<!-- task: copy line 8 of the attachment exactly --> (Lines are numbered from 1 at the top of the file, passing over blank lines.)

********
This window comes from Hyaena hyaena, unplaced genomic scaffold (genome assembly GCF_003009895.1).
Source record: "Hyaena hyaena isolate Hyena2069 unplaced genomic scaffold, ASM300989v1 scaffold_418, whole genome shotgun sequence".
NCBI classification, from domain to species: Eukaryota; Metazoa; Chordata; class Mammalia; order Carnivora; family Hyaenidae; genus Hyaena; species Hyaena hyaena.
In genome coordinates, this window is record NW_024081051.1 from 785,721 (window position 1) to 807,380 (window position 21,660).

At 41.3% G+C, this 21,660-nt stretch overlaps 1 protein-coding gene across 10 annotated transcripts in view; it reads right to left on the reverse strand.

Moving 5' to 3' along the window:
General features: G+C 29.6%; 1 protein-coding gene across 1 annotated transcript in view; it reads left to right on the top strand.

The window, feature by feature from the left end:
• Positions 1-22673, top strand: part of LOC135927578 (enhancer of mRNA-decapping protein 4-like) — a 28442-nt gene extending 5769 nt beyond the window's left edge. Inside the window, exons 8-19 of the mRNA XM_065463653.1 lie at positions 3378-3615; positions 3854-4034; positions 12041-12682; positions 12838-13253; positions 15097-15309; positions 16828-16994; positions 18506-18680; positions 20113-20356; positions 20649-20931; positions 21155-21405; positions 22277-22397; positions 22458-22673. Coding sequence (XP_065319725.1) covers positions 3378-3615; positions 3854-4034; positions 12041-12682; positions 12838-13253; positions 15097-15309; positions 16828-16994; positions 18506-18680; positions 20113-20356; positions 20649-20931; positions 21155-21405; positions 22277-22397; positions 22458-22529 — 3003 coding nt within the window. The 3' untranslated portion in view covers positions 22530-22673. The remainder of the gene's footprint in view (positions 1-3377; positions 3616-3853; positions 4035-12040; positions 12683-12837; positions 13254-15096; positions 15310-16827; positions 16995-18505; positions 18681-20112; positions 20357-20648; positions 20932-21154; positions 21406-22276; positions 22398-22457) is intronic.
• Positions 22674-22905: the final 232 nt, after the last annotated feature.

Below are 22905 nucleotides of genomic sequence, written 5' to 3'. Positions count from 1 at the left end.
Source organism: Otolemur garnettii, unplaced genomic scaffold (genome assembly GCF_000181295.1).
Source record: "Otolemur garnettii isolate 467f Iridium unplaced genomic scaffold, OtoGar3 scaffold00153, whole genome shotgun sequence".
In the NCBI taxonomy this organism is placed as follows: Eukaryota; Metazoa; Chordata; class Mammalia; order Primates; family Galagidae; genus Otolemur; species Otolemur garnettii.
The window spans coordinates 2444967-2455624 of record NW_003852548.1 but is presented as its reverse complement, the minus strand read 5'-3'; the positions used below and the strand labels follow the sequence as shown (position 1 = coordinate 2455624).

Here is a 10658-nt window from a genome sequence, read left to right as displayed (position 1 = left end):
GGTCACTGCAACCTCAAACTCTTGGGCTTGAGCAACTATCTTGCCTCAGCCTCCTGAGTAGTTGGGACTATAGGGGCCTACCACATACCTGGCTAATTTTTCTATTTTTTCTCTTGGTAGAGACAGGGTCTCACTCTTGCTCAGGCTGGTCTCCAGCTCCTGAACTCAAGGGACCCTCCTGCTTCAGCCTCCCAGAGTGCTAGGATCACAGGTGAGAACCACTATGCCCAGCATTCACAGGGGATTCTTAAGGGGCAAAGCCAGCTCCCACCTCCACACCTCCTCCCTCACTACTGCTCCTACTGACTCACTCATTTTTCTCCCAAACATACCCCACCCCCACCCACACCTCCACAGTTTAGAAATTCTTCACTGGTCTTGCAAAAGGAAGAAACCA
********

The window, feature by feature from the left end: